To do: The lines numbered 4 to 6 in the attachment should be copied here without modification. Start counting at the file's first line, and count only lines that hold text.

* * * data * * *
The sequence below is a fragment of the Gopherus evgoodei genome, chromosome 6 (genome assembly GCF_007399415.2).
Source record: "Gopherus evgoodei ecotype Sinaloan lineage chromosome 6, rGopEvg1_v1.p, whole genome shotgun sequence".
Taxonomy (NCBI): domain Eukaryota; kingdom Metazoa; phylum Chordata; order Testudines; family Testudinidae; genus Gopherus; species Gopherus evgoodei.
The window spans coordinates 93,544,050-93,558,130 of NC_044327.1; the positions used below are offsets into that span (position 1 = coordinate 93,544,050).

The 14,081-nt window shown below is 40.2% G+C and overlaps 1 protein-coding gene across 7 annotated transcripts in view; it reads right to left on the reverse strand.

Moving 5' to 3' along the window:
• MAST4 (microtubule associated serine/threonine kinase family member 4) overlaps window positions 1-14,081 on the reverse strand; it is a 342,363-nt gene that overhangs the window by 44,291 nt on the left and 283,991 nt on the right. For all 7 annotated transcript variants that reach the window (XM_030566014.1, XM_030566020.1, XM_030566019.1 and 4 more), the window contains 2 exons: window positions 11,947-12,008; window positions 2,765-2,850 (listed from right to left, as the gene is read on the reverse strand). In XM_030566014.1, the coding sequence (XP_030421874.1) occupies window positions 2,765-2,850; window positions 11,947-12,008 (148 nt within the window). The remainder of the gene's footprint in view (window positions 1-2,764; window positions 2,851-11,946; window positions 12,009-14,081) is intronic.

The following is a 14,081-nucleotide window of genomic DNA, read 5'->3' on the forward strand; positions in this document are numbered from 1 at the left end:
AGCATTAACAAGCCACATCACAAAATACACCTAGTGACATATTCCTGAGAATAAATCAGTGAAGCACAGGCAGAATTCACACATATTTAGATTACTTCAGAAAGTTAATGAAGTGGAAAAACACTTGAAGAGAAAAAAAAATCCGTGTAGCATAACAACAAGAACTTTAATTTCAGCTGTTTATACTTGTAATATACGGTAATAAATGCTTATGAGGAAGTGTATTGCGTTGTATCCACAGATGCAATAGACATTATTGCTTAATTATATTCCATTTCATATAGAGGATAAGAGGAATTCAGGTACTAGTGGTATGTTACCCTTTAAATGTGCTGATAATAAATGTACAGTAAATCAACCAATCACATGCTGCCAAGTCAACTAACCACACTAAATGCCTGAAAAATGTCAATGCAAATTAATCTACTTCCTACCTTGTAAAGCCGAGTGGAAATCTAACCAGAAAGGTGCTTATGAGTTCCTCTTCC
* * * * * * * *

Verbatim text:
The window spans coordinates 93,544,050-93,558,130 of NC_044327.1; the positions used below are offsets into that span (position 1 = coordinate 93,544,050).

The 14,081-nt window shown below is 40.2% G+C and overlaps 1 protein-coding gene across 7 annotated transcripts in view; it reads right to left on the reverse strand.

Moving 5' to 3' along the window: